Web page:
Everybody will live longer, look better and be healthier in the Gattacan world. But will it be as much fun? Will parents order children who are rebellious, ungainly, eccentric, creative, or a lot smarter than their parents are? There's a concert pianist in “Gattaca” who has 12 fingers. Don't you sometimes have the feeling you were born just in time?
Set in the 'not too distant' future, social class in Gattaca is defined by genetic formation. Eugenics, the process of conceiving children through genetic manipulation, is the most common avenue of giving birth. Although discrimination is illegal, the analysis of D.N.A is common and those who are naturally born are considered 'invalids' and are relegated to menial jobs. Vincent Freeman is one of the last babies to be conceived naturally. When he is born, doctors inform his parents of his numerous genetic shortcomings and he is given an estimated lifespan of 30.2 years. Vincent is then treated as being 'critically ill' and his parents ardently believe that any minor incident has the ability to take his life. Vincent's younger brother, Anton, is conceived by genetic selection and is Vincent's genetic superior. Anton is considered to be worthy of his father's name because he does not have any genetic shortcomings. Vincent dreams of a career in space but is prevented from getting into the training program due to his status as an "invalid."
The two brothers often play a self-invented game called "chicken." This game can also be seen as defining the relationship between the two brothers, where the one who was deemed superior drowned and was saved by his genetic inferior. Both of the brothers swim out into the sea and the one to turn around and swim back is deemed the loser. One day, Vincent finally wins a game of chicken and saves Anton when he starts to drown. Vincent runs away from home.
Vincent works a menial cleaning job at the Gattaca Aerospace Corporation and conceives a plan to gain employment at Gattaca by using DNA samples from an Agent. The agent takes Vincent to Jerome Eugene Morrow, who is a former star athlete that became paralyzed due to his suicide attempt after coming second in the swimming world championships. The contract between them is simple: Marrow will give him his elite genetic status in society while Vincent will maintain Marrow's luxury lifestyle. To avoid detection, Vincent must meticulously groom and clean himself every day to avoid leaving traces of his own genetic material and must carry samples of Jerome's DNA to pass genetic screenings. Vincent excels in Gattaca as soon as he has Jerome's genetics. He is only asked for his urine sample, which is proof of his genetic superiority, at his job interview and is given a lucrative position at Gattaca.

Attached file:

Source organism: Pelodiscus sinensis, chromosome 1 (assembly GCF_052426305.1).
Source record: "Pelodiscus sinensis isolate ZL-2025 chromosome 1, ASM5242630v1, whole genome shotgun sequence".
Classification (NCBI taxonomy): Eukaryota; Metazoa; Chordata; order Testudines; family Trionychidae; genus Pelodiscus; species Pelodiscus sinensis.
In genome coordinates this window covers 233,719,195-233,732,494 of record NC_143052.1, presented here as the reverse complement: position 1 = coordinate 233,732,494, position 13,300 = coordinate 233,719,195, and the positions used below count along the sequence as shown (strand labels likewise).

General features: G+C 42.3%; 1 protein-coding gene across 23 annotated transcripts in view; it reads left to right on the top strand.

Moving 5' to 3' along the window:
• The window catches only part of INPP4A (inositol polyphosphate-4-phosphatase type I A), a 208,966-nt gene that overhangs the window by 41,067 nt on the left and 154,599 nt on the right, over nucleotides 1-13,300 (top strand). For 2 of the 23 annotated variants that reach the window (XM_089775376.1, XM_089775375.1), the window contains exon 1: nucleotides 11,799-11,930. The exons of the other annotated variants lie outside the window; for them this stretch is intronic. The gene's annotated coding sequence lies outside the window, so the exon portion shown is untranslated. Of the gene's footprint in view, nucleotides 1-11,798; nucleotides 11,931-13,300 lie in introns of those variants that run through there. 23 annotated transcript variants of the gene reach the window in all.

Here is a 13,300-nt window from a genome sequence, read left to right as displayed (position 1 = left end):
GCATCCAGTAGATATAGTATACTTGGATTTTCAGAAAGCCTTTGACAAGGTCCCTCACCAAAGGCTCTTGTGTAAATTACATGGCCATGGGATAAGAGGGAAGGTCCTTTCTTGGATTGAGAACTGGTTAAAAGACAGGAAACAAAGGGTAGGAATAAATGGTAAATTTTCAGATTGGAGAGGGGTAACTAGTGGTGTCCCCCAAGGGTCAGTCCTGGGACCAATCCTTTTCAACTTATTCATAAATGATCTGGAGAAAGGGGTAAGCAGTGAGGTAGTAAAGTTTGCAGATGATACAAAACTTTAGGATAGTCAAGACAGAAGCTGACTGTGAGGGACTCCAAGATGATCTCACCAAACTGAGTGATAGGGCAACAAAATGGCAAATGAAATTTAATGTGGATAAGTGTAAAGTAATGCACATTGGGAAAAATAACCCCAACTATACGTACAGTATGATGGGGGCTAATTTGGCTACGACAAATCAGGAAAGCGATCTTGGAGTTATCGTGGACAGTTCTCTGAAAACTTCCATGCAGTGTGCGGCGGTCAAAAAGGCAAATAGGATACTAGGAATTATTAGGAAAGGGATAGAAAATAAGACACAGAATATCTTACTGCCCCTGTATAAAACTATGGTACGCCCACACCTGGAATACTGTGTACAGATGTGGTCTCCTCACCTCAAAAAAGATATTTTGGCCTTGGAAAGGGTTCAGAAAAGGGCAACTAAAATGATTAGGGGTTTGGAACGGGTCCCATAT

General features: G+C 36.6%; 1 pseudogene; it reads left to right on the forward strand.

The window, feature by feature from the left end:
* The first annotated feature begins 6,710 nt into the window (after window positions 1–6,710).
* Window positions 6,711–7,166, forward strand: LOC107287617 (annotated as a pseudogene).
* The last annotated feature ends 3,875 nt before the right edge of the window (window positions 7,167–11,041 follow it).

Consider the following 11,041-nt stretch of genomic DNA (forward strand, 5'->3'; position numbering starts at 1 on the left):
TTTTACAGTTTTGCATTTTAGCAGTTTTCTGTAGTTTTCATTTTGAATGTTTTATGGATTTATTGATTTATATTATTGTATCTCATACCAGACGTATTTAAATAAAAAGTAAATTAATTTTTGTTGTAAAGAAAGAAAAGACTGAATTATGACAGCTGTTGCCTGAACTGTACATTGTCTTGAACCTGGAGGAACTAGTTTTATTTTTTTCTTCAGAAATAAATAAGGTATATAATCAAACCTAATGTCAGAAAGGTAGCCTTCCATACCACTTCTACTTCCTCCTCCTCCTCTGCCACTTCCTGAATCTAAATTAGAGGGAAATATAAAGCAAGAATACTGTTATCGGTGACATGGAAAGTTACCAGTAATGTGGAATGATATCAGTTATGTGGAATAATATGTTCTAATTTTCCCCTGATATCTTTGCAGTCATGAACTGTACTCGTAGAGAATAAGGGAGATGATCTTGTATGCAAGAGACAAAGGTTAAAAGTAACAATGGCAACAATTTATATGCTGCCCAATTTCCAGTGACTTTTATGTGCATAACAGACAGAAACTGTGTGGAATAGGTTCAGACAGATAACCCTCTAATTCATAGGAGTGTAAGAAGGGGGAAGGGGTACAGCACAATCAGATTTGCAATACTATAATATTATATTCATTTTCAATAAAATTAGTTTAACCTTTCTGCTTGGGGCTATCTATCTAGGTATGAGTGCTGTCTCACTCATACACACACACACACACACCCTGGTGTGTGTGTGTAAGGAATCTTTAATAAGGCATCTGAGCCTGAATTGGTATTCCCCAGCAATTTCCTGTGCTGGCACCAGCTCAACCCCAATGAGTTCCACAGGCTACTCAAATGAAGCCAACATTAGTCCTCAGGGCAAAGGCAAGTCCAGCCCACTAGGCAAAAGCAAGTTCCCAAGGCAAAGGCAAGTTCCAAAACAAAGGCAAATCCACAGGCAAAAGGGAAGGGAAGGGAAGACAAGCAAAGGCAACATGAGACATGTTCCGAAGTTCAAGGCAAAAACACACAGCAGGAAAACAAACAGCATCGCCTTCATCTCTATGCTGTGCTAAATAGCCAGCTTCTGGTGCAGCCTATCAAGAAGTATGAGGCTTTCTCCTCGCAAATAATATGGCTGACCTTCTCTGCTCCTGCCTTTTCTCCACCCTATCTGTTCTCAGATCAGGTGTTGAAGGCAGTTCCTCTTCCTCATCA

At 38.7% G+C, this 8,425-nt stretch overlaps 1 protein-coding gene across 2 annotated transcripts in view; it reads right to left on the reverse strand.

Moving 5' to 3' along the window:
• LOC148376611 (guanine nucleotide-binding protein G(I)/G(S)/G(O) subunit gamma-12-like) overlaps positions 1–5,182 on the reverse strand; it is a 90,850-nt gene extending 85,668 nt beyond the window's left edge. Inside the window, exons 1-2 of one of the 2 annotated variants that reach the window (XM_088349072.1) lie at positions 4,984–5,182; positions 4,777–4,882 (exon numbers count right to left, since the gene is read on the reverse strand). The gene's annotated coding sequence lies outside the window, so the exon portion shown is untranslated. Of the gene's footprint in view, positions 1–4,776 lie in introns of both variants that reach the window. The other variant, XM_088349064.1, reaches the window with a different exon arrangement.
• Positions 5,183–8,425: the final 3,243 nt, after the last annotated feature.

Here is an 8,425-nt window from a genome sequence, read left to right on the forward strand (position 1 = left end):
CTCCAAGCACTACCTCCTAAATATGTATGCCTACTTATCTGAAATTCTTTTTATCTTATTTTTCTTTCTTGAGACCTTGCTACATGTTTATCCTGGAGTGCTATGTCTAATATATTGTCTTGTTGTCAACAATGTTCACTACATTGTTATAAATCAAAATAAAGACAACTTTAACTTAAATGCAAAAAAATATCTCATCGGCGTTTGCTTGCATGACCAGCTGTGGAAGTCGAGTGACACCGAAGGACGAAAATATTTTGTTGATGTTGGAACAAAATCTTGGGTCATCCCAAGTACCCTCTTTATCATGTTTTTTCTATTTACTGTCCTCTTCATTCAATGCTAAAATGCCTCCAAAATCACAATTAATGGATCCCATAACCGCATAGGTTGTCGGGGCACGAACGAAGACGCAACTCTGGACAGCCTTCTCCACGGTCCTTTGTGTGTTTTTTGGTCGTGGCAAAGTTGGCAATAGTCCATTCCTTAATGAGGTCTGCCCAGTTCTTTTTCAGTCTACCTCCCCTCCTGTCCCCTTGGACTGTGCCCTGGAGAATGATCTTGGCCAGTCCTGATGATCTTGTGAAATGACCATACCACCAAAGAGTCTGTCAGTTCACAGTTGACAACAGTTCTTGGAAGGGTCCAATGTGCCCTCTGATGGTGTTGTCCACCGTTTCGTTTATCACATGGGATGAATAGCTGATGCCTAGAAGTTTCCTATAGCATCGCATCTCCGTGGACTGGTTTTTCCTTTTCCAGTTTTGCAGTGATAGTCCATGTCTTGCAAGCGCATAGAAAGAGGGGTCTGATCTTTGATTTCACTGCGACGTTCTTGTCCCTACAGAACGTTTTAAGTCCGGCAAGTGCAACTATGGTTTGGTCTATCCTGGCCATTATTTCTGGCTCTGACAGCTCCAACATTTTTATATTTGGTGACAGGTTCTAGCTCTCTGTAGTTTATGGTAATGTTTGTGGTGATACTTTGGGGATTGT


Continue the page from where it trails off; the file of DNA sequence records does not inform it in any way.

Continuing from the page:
Vincent meets Anton again after the authorities are called in to investigate a murder in Gattaca one week before Vincent's space launch to Titan. Vincent is entrenched in controversy as he is considered the top suspect. The brothers meet during the investigation, and Anton challenges him to a game of chicken. Once again, Vincent wins and takes both of the brothers back to safety using celestial navigation.
During this time Vincent becomes close to his work colleague, Irene Cassini, due to the investigation. Even though she is one of the most talented people in Gattaca, she is unable to go on the Titan mission due to her defective heart. Vincent encourages Irene to overcome her genetically faulty heart and find her self-confidence. This enables the two to fall in love. Jerome gives Vincent a note to keep on the morning of his launch and tells him to read it after takeoff after revealing he has created enough D.N.A samples to last Vincent two lifetimes.
But one final genetic test awaits Vincent before his launch. He is stunned to discover that Dr. Lamar, the doctor in charge of conducting background checks has been aware of his true status. Lamar allows Vincent to keep his genetic validity because of his son, deemed genetically perfect but not so in reality. When Vincent opens Jerome's note, he finds a lock of his hair. Meanwhile, Jerome dons his silver medal and incinerates himself in his luxury home's incinerator.